Clauses Not Cases is a Response to Robert Post and Reva Siegel, Questioning Justice: Law and Politics in Judicial Confirmation Hearings, Yale L.J. (The Pocket Part), Jan. 2006.
In Questioning Justice, Robert Post and Reva Siegel make three claims. First, that the Constitution authorizes the Senate to rest its judgement, in part, on the constitutional philosophy of nominees to the Supreme Court; second, that this practice is justified on grounds of democratic legitimacy; and third, that it is best implemented by asking nominees “to explain the grounds on which they would have voted in past decisions of the Supreme Court.” The author agrees entirely with the first and most important of these propositions. He disagrees, however, that either the Constitution as a whole, or this particular practice is best justified on grounds of democratic legitimacy, or that their proposal is the best way to assess the philosophy of nominees.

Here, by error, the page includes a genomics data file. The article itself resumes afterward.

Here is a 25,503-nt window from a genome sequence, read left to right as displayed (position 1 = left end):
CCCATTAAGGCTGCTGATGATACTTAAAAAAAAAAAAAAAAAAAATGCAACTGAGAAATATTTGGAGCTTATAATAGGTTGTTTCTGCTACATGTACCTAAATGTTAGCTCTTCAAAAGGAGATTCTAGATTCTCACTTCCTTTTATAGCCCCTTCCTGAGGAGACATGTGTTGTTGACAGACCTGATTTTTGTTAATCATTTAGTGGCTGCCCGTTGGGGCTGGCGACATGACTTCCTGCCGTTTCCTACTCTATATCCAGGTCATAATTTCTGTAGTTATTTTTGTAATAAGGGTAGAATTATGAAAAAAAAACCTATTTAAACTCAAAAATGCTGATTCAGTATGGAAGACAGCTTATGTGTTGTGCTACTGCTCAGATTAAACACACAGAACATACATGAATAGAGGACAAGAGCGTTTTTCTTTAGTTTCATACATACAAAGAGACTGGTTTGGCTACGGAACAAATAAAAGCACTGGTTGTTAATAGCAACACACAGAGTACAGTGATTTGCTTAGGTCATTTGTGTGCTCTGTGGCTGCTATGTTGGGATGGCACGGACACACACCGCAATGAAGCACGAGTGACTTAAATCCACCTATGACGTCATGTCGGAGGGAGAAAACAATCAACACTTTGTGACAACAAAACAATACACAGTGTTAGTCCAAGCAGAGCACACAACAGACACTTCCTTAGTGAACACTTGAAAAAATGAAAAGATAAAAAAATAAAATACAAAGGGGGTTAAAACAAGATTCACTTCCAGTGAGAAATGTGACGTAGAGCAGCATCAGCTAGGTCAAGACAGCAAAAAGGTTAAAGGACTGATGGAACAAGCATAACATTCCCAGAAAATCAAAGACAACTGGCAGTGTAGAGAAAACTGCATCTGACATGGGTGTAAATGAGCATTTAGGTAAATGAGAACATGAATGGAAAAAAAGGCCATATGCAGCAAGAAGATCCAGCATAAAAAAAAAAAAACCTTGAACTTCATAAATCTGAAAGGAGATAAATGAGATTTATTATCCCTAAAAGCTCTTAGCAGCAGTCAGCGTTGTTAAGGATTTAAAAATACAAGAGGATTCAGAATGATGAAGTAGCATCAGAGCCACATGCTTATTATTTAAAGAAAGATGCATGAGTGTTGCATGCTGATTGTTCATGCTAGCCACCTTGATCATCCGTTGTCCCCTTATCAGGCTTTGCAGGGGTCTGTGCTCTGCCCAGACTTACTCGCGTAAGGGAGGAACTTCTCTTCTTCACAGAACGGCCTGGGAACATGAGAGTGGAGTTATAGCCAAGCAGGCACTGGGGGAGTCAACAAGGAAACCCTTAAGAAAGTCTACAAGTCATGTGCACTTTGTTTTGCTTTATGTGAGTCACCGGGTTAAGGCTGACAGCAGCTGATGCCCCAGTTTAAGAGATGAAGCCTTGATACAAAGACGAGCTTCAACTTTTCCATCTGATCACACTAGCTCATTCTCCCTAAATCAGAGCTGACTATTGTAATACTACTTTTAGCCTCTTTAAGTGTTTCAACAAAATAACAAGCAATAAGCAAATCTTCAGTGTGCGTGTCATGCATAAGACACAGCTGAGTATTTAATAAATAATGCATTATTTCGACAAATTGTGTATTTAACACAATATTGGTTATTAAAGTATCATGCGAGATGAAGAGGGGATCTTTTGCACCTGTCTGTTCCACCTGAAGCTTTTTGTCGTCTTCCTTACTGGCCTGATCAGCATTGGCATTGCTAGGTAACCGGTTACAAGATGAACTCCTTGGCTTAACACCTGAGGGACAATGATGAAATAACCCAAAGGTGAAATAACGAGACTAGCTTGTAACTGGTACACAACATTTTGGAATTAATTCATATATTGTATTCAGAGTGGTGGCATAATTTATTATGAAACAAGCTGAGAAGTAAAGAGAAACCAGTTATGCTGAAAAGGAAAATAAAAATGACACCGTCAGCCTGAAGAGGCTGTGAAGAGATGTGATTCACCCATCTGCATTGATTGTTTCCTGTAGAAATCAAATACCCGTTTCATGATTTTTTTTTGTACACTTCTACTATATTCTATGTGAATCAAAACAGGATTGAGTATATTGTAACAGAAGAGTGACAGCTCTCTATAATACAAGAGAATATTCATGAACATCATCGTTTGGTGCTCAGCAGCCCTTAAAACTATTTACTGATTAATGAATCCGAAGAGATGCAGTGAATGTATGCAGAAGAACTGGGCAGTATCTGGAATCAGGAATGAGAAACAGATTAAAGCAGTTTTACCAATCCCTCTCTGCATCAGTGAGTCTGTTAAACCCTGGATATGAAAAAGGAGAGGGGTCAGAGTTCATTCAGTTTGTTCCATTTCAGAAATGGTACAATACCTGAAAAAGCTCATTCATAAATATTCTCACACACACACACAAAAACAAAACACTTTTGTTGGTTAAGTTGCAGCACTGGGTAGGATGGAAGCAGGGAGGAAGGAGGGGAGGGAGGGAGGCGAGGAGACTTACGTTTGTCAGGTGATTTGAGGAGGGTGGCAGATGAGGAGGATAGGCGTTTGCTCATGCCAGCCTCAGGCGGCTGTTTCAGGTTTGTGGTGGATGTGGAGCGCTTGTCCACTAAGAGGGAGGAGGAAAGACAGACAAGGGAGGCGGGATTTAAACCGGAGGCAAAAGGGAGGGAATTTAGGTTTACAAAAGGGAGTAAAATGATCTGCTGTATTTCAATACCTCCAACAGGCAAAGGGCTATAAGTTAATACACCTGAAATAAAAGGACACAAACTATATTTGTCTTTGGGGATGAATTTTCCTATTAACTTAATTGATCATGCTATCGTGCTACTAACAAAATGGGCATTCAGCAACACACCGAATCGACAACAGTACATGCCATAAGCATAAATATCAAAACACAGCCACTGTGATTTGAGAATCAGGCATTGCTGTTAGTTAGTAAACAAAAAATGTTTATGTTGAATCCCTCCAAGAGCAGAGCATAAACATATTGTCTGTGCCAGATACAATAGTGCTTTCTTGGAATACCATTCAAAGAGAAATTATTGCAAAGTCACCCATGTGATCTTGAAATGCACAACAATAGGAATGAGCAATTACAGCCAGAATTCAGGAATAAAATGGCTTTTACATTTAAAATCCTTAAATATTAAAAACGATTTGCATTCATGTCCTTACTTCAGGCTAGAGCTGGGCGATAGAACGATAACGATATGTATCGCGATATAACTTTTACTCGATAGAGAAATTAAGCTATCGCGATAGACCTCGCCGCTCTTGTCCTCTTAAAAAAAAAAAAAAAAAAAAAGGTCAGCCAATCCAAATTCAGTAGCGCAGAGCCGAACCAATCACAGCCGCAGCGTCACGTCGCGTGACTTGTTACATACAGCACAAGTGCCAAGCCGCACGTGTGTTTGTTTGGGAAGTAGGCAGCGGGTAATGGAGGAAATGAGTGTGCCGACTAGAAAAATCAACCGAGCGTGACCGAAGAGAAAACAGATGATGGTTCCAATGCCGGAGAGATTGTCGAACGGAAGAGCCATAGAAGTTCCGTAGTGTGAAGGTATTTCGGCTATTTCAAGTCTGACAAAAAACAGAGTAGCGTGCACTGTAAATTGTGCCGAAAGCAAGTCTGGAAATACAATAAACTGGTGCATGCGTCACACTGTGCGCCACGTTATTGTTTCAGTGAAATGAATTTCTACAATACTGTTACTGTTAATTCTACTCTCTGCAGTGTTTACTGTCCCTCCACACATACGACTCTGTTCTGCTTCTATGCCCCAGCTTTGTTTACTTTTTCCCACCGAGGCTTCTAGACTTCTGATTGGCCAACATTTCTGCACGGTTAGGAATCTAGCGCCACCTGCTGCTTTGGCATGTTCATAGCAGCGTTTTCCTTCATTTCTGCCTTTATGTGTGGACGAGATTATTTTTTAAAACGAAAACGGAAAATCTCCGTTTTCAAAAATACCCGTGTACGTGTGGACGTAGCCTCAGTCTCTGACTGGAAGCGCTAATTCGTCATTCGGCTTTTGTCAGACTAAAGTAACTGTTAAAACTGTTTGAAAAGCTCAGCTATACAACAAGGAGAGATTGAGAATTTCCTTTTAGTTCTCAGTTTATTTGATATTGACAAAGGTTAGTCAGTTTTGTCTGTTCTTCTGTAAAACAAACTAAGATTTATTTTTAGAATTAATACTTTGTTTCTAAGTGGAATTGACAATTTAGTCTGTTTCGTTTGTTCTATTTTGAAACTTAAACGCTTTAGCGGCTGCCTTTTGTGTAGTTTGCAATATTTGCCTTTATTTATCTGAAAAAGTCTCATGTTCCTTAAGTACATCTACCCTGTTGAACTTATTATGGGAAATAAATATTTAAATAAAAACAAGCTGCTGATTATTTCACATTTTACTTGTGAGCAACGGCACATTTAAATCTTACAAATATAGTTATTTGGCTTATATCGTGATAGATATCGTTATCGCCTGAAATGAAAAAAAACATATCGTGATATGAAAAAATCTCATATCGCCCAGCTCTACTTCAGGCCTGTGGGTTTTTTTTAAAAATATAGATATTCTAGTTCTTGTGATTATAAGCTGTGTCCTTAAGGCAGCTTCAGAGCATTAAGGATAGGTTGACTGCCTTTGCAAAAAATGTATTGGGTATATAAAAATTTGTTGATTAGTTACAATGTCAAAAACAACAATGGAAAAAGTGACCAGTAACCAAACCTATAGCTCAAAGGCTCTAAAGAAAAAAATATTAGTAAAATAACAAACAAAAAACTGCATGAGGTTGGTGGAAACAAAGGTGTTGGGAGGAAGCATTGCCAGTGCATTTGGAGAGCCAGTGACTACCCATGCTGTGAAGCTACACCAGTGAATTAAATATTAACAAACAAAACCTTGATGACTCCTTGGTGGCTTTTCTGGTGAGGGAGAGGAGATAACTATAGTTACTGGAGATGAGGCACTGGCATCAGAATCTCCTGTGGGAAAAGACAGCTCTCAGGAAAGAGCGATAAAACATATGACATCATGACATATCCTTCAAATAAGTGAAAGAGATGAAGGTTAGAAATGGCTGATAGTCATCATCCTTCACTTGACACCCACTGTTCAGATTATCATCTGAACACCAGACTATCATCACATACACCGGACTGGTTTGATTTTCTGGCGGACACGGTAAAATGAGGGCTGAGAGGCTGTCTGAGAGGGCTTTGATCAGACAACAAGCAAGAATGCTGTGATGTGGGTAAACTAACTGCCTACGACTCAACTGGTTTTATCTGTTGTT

115 Yale L.J. (The Pocket Part) 65-69 (2006)
Scholarly Commons Citation
Barnett, Randy E., "Clauses Not Cases" (2006). Georgetown Law Faculty Publications and Other Works. 843.